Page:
This project is integrating sweetpotato feed into small-scale pig production systems, demonstrating to Uganda’s smallholder farmers three benefits of sweetpotato silage: increased pig productivity, affordable costs and labour savings. ILRI’s role in this project is to better understand pig feeding practices in Uganda, to investigate options for making sweetpotato silage, and to assess the economic viability of sweetpotato silage as pig feed, including the willingness of Ugandan farmers to pay for the silage.
Sourcing fodder poses a big headache to many dairy farmers. Brachiaria, a grass repatriated to Africa from Brazil, is good for grazing, can be baled as hay, and increases milk production.
PAEPARD [the Platform for Africa-European Partnership in Agricultural Research for Development] is organising with the Directorate General Sante of the European Commission and the East African Farmer Federation (EAFF), and in collaboration with the Partnership for Aflatoxin Control in Africa (PACA) and the African Society of Mycotoxicology (ASM), a roundtable meeting of key aflatoxin experts (not only research experts) on the mitigation of aflatoxin in food and feed in Africa on Monday 25th January 2015 in Brussels (by invitation only).
The International Livestock Research Institute (ILRI) recently promoted the use of cassava peels as animal feed to senior government officials from the Democratic Republic of Congo.
International Livestock Research Institute (ILRI) research in Nigeria has resulted in shorter drying times of cassava peels from 3 days to about six sunshine hours. Two new products (feed ingredients) have been developed and are being standardized.
Scaling out research results for wider application and use is a goal of every research for development project in today’s CGIAR. It is also one of the most difficult things to achieve. Scaling out was on the agenda of recent end-of-project workshops of the IFAD-financed MilkIT project. At a recent workshop team members and partners listed out some of the critical success factors such a project needs to be able to scale out its results.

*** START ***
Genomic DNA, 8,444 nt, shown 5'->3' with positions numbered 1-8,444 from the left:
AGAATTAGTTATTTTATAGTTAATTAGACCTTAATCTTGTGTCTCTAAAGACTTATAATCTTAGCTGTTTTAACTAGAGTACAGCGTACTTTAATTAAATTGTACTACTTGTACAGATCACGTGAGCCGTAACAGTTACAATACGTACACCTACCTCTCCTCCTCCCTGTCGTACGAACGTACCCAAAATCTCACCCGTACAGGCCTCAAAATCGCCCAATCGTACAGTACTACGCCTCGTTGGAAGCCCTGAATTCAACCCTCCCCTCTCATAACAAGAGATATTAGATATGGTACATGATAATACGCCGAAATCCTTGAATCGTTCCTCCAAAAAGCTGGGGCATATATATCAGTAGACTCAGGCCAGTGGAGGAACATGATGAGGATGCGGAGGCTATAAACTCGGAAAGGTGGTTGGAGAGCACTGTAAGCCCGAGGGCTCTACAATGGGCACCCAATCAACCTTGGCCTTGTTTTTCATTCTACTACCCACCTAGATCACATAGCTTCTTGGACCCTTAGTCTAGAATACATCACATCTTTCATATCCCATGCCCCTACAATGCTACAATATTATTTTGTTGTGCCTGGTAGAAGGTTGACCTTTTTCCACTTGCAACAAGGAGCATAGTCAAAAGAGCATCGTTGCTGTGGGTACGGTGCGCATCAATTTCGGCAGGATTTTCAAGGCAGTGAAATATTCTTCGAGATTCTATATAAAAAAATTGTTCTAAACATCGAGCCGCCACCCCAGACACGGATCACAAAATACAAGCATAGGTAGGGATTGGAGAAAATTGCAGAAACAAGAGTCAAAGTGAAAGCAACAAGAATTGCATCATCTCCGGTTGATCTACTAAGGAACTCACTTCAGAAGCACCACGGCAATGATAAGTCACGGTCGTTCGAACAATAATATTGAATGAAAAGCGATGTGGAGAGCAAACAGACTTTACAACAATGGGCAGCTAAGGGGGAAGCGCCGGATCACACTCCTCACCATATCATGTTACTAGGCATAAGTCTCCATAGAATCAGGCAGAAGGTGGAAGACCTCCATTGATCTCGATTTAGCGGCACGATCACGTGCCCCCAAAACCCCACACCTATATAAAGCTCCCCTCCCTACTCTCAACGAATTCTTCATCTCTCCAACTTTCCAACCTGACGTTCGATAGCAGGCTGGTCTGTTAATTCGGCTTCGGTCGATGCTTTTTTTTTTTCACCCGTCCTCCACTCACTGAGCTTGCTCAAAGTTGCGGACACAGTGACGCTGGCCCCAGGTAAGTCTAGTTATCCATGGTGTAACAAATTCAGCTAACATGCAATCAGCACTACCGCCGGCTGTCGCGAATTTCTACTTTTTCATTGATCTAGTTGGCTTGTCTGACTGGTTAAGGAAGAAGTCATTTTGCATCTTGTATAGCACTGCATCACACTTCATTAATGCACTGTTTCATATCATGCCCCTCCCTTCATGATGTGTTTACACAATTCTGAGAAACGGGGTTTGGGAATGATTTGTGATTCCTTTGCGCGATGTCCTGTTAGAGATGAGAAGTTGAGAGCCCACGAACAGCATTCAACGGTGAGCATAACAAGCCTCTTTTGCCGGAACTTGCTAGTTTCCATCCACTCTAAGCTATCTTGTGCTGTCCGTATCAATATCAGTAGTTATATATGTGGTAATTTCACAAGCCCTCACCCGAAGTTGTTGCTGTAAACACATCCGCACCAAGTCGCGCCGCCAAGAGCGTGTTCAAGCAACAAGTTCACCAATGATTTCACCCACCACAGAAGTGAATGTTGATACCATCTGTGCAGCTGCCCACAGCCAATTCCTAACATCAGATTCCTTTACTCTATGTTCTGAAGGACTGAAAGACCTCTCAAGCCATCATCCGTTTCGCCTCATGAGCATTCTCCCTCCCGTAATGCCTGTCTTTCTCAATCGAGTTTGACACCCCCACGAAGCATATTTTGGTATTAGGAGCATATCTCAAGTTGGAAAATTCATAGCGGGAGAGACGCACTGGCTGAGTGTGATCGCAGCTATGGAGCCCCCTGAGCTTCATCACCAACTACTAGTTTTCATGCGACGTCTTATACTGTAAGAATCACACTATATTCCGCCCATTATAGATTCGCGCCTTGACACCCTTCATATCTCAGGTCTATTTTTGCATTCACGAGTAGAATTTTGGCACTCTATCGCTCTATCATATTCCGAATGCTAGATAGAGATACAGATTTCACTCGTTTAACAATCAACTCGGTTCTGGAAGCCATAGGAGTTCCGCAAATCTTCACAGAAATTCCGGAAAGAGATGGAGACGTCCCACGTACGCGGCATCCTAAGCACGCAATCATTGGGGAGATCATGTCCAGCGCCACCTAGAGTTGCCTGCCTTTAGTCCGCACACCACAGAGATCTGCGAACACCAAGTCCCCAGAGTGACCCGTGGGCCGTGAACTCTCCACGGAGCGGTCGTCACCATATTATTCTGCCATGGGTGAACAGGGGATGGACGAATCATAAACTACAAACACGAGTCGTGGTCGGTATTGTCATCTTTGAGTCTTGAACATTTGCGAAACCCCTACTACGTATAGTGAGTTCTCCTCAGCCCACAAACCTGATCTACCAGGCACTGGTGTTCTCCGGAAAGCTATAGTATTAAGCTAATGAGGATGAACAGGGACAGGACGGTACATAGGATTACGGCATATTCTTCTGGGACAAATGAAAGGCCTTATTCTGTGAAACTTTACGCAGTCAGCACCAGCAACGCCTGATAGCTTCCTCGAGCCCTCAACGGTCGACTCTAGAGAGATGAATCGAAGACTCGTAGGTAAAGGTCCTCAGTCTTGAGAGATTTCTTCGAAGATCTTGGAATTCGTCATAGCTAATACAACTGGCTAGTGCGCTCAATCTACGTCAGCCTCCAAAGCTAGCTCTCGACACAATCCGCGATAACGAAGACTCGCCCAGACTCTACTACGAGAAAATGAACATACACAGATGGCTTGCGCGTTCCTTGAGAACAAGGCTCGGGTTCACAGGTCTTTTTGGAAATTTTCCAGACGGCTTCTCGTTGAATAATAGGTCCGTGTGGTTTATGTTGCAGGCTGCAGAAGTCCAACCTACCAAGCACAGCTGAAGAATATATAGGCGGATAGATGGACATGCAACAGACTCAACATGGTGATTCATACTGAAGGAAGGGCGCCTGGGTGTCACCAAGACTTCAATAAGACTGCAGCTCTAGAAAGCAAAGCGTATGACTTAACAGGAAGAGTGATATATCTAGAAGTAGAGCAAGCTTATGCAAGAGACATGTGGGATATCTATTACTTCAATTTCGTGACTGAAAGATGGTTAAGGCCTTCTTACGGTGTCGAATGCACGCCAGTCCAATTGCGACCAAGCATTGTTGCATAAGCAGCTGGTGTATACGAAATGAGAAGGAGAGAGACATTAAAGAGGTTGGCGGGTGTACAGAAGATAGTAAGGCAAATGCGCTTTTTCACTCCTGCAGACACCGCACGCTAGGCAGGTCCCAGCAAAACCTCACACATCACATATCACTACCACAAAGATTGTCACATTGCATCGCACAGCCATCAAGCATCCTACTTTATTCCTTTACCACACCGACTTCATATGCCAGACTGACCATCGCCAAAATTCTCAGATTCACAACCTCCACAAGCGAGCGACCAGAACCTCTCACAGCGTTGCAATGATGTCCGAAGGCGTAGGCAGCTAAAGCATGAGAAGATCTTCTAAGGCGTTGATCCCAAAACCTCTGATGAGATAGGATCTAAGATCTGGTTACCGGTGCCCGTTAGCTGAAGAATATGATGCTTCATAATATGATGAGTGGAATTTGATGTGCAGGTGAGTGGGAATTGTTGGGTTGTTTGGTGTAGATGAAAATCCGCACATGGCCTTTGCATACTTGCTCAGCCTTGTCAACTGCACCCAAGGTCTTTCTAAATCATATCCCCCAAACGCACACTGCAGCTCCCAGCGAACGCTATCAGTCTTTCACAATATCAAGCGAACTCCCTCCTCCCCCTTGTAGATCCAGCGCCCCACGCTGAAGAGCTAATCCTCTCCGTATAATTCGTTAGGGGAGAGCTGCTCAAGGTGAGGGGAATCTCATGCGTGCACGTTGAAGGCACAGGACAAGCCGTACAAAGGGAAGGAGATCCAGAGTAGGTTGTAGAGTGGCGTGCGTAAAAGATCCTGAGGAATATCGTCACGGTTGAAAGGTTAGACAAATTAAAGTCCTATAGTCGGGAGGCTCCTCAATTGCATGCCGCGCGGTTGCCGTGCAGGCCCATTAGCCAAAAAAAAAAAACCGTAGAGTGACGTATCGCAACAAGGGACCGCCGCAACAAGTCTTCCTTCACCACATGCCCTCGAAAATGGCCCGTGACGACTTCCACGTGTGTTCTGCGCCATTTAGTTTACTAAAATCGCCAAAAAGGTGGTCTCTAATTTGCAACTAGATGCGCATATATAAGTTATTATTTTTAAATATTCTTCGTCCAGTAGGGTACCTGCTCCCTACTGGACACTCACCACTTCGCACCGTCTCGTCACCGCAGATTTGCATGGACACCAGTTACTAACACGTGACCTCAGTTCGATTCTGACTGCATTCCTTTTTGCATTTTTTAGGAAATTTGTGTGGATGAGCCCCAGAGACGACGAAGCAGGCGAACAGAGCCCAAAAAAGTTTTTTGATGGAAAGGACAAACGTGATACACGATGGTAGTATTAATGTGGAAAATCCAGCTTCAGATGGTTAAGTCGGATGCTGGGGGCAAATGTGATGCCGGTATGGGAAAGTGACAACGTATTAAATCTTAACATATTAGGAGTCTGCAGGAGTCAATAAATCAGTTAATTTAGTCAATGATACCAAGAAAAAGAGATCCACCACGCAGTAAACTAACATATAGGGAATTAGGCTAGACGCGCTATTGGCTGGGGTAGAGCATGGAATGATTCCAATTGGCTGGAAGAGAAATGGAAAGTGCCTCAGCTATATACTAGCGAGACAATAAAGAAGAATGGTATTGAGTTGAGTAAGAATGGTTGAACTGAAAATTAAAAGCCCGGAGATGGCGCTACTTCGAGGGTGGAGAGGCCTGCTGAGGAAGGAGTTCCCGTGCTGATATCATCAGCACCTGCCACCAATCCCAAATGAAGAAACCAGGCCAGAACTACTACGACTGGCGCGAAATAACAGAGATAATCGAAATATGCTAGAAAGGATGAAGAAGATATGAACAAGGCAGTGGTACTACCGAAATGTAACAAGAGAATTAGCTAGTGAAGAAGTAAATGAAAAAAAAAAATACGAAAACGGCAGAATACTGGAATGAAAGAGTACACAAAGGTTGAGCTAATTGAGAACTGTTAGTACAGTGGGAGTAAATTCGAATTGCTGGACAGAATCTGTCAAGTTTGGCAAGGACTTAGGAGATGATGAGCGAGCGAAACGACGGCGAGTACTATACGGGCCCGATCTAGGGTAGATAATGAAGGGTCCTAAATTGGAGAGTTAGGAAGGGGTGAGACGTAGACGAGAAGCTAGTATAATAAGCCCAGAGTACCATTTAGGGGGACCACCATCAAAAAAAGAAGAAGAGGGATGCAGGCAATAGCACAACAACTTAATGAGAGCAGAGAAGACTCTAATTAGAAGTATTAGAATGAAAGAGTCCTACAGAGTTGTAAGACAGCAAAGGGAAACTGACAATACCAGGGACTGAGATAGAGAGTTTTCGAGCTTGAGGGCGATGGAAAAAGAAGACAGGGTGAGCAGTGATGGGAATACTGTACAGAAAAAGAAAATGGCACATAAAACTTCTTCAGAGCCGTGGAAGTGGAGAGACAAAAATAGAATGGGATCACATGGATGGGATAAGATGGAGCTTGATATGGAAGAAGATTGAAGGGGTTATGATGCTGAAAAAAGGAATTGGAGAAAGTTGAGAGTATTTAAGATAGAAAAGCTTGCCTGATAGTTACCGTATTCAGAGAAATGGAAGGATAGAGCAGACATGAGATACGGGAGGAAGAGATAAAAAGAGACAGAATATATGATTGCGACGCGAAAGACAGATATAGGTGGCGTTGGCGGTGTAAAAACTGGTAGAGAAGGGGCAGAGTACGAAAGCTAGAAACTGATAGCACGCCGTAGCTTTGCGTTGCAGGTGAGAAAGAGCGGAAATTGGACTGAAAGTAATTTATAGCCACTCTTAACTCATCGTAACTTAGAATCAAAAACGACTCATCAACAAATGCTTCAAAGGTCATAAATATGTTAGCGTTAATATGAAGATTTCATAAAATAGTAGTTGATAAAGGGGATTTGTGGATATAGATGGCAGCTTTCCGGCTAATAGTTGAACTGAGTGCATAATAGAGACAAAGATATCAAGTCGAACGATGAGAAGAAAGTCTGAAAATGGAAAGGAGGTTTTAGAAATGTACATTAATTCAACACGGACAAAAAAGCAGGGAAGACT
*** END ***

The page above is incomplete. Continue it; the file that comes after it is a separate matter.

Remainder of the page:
Speaking exclusively to the “Daily News on Saturday”, the Tanzania Milk Processors Association Executive Secretary, Mr Edmond Mariki, said that innovation platforms used in the three-year MilkIT project that enhanced dairy-based livelihoods in India and Tanzania through feed innovation and value chain development approaches is something they welcome.
Cowpea fodder bundles stacked in Niger for livestock feed (photo credit: ILRI). ‘Of the many virtues of grain legumes, one is little recognized. Visitors to the livestock fodder markets of West Africa are always surprised to see groundnut and cowpea haulms (stalks and stems of legume plants) sold at prices that exceed that of cereal …
The forage collection maintained by ILRI, for example, contains germplasm from around 19,000 plant populations representing over 1,400 forage species, including grasses, legumes and fodder trees, many of which are under threat in the wild from land use changes and over-grazing. ILRI’s forage collection is providing scientists with the genetic material to develop climate-smart, high yielding and disease tolerant varieties that will have a key role in Africa’s farming future.
The ‘FeedSeed’ project at the International Livestock Research Institute is working with public and private partners to help create a sustainable forage seed supply system in Ethiopia. The idea is to help local entrepreneurs start up forage seed businesses, mainly by establishing a public business incubator that can provide training and mentoring to the entrepreneurs. From 7-11 April 2014, the project organized a technical and business skills development training course for potential forage seed entrepreneurs.